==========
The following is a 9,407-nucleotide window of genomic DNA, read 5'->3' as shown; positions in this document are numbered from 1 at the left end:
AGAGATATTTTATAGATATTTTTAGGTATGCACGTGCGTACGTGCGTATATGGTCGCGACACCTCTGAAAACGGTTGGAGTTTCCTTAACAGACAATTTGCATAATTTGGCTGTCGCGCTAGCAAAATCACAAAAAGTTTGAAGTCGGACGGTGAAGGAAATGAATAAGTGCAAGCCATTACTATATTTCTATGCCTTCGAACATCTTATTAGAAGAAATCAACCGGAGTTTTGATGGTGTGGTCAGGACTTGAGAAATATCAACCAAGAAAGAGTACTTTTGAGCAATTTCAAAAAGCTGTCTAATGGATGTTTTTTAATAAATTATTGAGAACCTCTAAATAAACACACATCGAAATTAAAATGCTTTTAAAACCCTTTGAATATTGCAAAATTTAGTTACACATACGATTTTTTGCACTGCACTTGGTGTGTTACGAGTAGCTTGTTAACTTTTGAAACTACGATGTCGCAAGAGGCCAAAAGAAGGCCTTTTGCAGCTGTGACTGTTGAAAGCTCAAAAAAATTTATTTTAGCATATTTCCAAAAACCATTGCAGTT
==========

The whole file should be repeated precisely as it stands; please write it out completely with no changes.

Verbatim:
The following is a 9,407-nucleotide window of genomic DNA, read 5'->3' as shown; positions in this document are numbered from 1 at the left end:
AGAGATATTTTATAGATATTTTTAGGTATGCACGTGCGTACGTGCGTATATGGTCGCGACACCTCTGAAAACGGTTGGAGTTTCCTTAACAGACAATTTGCATAATTTGGCTGTCGCGCTAGCAAAATCACAAAAAGTTTGAAGTCGGACGGTGAAGGAAATGAATAAGTGCAAGCCATTACTATATTTCTATGCCTTCGAACATCTTATTAGAAGAAATCAACCGGAGTTTTGATGGTGTGGTCAGGACTTGAGAAATATCAACCAAGAAAGAGTACTTTTGAGCAATTTCAAAAAGCTGTCTAATGGATGTTTTTTAATAAATTATTGAGAACCTCTAAATAAACACACATCGAAATTAAAATGCTTTTAAAACCCTTTGAATATTGCAAAATTTAGTTACACATACGATTTTTTGCACTGCACTTGGTGTGTTACGAGTAGCTTGTTAACTTTTGAAACTACGATGTCGCAAGAGGCCAAAAGAAGGCCTTTTGCAGCTGTGACTGTTGAAAGCTCAAAAAAATTTATTTTAGCATATTTCCAAAAACCATTGCAGTT